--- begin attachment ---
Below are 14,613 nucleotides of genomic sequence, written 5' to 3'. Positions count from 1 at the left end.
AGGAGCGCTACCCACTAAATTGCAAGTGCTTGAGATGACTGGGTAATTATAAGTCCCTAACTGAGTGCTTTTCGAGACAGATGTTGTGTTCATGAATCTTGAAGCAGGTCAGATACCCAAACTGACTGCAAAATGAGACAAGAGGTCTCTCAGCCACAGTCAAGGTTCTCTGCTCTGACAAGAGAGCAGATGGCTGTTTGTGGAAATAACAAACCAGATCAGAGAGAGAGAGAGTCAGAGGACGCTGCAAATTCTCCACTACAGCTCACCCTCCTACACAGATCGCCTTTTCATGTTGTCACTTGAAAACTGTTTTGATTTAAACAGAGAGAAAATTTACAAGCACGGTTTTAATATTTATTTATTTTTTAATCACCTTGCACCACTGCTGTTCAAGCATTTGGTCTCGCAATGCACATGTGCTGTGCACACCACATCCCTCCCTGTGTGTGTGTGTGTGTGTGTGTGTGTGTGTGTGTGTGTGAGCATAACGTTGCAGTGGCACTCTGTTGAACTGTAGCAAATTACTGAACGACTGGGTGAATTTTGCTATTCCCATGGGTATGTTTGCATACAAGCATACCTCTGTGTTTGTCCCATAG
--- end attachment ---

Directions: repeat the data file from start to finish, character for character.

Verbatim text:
Below are 14,613 nucleotides of genomic sequence, written 5' to 3'. Positions count from 1 at the left end.
AGGAGCGCTACCCACTAAATTGCAAGTGCTTGAGATGACTGGGTAATTATAAGTCCCTAACTGAGTGCTTTTCGAGACAGATGTTGTGTTCATGAATCTTGAAGCAGGTCAGATACCCAAACTGACTGCAAAATGAGACAAGAGGTCTCTCAGCCACAGTCAAGGTTCTCTGCTCTGACAAGAGAGCAGATGGCTGTTTGTGGAAATAACAAACCAGATCAGAGAGAGAGAGAGTCAGAGGACGCTGCAAATTCTCCACTACAGCTCACCCTCCTACACAGATCGCCTTTTCATGTTGTCACTTGAAAACTGTTTTGATTTAAACAGAGAGAAAATTTACAAGCACGGTTTTAATATTTATTTATTTTTTAATCACCTTGCACCACTGCTGTTCAAGCATTTGGTCTCGCAATGCACATGTGCTGTGCACACCACATCCCTCCCTGTGTGTGTGTGTGTGTGTGTGTGTGTGTGTGTGTGTGTGAGCATAACGTTGCAGTGGCACTCTGTTGAACTGTAGCAAATTACTGAACGACTGGGTGAATTTTGCTATTCCCATGGGTATGTTTGCATACAAGCATACCTCTGTGTTTGTCCCATAG